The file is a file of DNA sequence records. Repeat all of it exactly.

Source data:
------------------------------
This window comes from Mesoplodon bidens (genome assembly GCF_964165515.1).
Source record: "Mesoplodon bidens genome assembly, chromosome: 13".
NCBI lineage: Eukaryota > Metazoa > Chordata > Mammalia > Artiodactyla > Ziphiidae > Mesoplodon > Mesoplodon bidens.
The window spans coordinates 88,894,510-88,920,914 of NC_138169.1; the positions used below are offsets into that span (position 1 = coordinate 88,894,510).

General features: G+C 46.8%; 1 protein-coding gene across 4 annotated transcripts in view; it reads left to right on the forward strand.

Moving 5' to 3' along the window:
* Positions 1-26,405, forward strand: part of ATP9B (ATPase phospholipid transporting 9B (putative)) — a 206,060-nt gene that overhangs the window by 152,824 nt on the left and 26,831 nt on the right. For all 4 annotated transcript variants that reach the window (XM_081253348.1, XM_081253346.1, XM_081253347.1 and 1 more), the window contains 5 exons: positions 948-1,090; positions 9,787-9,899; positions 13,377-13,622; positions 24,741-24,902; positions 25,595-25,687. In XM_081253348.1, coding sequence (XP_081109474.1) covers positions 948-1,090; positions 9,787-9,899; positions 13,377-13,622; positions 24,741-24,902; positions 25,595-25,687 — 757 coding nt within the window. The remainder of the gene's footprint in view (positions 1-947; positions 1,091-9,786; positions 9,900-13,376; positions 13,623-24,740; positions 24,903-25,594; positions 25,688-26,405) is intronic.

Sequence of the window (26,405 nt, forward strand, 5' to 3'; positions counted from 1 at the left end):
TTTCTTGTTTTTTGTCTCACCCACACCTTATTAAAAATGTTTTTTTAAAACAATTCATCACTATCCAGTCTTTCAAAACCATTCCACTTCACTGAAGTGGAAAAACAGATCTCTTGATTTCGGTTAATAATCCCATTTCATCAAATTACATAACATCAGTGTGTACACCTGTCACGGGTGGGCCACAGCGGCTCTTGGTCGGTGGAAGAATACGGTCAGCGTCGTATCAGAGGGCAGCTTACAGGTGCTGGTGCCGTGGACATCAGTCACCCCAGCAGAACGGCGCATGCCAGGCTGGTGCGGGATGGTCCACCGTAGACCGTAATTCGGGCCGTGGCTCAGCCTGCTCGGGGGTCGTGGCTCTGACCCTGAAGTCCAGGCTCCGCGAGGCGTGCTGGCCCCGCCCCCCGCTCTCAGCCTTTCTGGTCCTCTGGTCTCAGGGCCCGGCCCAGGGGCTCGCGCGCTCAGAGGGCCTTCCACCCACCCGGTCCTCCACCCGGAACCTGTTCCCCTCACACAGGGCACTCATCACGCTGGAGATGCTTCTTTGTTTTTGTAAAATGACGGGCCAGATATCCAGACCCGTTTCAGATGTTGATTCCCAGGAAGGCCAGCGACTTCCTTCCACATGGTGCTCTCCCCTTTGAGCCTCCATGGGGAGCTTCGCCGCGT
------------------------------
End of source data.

This window comes from Mesoplodon bidens (genome assembly GCF_964165515.1).
Source record: "Mesoplodon bidens genome assembly, chromosome: 13".
NCBI lineage: Eukaryota > Metazoa > Chordata > Mammalia > Artiodactyla > Ziphiidae > Mesoplodon > Mesoplodon bidens.
The window spans coordinates 88,894,510-88,920,914 of NC_138169.1; the positions used below are offsets into that span (position 1 = coordinate 88,894,510).

General features: G+C 46.8%; 1 protein-coding gene across 4 annotated transcripts in view; it reads left to right on the forward strand.

Moving 5' to 3' along the window:
* Positions 1-26,405, forward strand: part of ATP9B (ATPase phospholipid transporting 9B (putative)) — a 206,060-nt gene that overhangs the window by 152,824 nt on the left and 26,831 nt on the right. For all 4 annotated transcript variants that reach the window (XM_081253348.1, XM_081253346.1, XM_081253347.1 and 1 more), the window contains 5 exons: positions 948-1,090; positions 9,787-9,899; positions 13,377-13,622; positions 24,741-24,902; positions 25,595-25,687. In XM_081253348.1, coding sequence (XP_081109474.1) covers positions 948-1,090; positions 9,787-9,899; positions 13,377-13,622; positions 24,741-24,902; positions 25,595-25,687 — 757 coding nt within the window. The remainder of the gene's footprint in view (positions 1-947; positions 1,091-9,786; positions 9,900-13,376; positions 13,623-24,740; positions 24,903-25,594; positions 25,688-26,405) is intronic.

Sequence of the window (26,405 nt, forward strand, 5' to 3'; positions counted from 1 at the left end):
TTTCTTGTTTTTTGTCTCACCCACACCTTATTAAAAATGTTTTTTTAAAACAATTCATCACTATCCAGTCTTTCAAAACCATTCCACTTCACTGAAGTGGAAAAACAGATCTCTTGATTTCGGTTAATAATCCCATTTCATCAAATTACATAACATCAGTGTGTACACCTGTCACGGGTGGGCCACAGCGGCTCTTGGTCGGTGGAAGAATACGGTCAGCGTCGTATCAGAGGGCAGCTTACAGGTGCTGGTGCCGTGGACATCAGTCACCCCAGCAGAACGGCGCATGCCAGGCTGGTGCGGGATGGTCCACCGTAGACCGTAATTCGGGCCGTGGCTCAGCCTGCTCGGGGGTCGTGGCTCTGACCCTGAAGTCCAGGCTCCGCGAGGCGTGCTGGCCCCGCCCCCCGCTCTCAGCCTTTCTGGTCCTCTGGTCTCAGGGCCCGGCCCAGGGGCTCGCGCGCTCAGAGGGCCTTCCACCCACCCGGTCCTCCACCCGGAACCTGTTCCCCTCACACAGGGCACTCATCACGCTGGAGATGCTTCTTTGTTTTTGTAAAATGACGGGCCAGATATCCAGACCCGTTTCAGATGTTGATTCCCAGGAAGGCCAGCGACTTCCTTCCACATGGTGCTCTCCCCTTTGAGCCTCCATGGGGAGCTTCGCCGCGT